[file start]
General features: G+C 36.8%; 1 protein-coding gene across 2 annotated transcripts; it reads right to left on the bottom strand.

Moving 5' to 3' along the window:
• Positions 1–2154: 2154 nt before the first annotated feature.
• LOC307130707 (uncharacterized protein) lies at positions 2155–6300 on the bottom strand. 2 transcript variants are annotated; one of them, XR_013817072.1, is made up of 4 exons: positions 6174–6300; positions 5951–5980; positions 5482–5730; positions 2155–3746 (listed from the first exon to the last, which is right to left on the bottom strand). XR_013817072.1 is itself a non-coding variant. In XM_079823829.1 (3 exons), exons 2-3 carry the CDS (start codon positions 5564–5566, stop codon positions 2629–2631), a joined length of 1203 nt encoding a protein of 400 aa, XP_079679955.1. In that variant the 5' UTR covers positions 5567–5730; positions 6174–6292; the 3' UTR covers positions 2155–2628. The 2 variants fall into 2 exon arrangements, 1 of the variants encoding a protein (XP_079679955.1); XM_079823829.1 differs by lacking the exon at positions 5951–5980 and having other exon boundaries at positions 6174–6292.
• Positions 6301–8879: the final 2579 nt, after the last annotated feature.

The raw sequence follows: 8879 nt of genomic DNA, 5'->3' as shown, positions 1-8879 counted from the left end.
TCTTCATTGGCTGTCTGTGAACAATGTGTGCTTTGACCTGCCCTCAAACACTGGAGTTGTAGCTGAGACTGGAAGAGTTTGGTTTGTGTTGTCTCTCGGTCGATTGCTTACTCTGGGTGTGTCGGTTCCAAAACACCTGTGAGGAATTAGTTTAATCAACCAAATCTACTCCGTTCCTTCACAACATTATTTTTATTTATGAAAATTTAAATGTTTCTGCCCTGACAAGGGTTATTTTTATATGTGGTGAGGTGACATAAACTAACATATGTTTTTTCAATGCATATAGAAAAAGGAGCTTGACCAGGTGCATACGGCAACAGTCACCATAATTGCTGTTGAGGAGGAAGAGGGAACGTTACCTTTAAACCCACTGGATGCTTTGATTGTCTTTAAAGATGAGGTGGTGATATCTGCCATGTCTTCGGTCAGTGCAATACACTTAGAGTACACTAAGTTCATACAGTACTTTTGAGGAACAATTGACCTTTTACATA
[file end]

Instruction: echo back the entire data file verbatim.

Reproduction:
General features: G+C 36.8%; 1 protein-coding gene across 2 annotated transcripts; it reads right to left on the bottom strand.

Moving 5' to 3' along the window:
• Positions 1–2154: 2154 nt before the first annotated feature.
• LOC307130707 (uncharacterized protein) lies at positions 2155–6300 on the bottom strand. 2 transcript variants are annotated; one of them, XR_013817072.1, is made up of 4 exons: positions 6174–6300; positions 5951–5980; positions 5482–5730; positions 2155–3746 (listed from the first exon to the last, which is right to left on the bottom strand). XR_013817072.1 is itself a non-coding variant. In XM_079823829.1 (3 exons), exons 2-3 carry the CDS (start codon positions 5564–5566, stop codon positions 2629–2631), a joined length of 1203 nt encoding a protein of 400 aa, XP_079679955.1. In that variant the 5' UTR covers positions 5567–5730; positions 6174–6292; the 3' UTR covers positions 2155–2628. The 2 variants fall into 2 exon arrangements, 1 of the variants encoding a protein (XP_079679955.1); XM_079823829.1 differs by lacking the exon at positions 5951–5980 and having other exon boundaries at positions 6174–6292.
• Positions 6301–8879: the final 2579 nt, after the last annotated feature.

The raw sequence follows: 8879 nt of genomic DNA, 5'->3' as shown, positions 1-8879 counted from the left end.
TCTTCATTGGCTGTCTGTGAACAATGTGTGCTTTGACCTGCCCTCAAACACTGGAGTTGTAGCTGAGACTGGAAGAGTTTGGTTTGTGTTGTCTCTCGGTCGATTGCTTACTCTGGGTGTGTCGGTTCCAAAACACCTGTGAGGAATTAGTTTAATCAACCAAATCTACTCCGTTCCTTCACAACATTATTTTTATTTATGAAAATTTAAATGTTTCTGCCCTGACAAGGGTTATTTTTATATGTGGTGAGGTGACATAAACTAACATATGTTTTTTCAATGCATATAGAAAAAGGAGCTTGACCAGGTGCATACGGCAACAGTCACCATAATTGCTGTTGAGGAGGAAGAGGGAACGTTACCTTTAAACCCACTGGATGCTTTGATTGTCTTTAAAGATGAGGTGGTGATATCTGCCATGTCTTCGGTCAGTGCAATACACTTAGAGTACACTAAGTTCATACAGTACTTTTGAGGAACAATTGACCTTTTACATA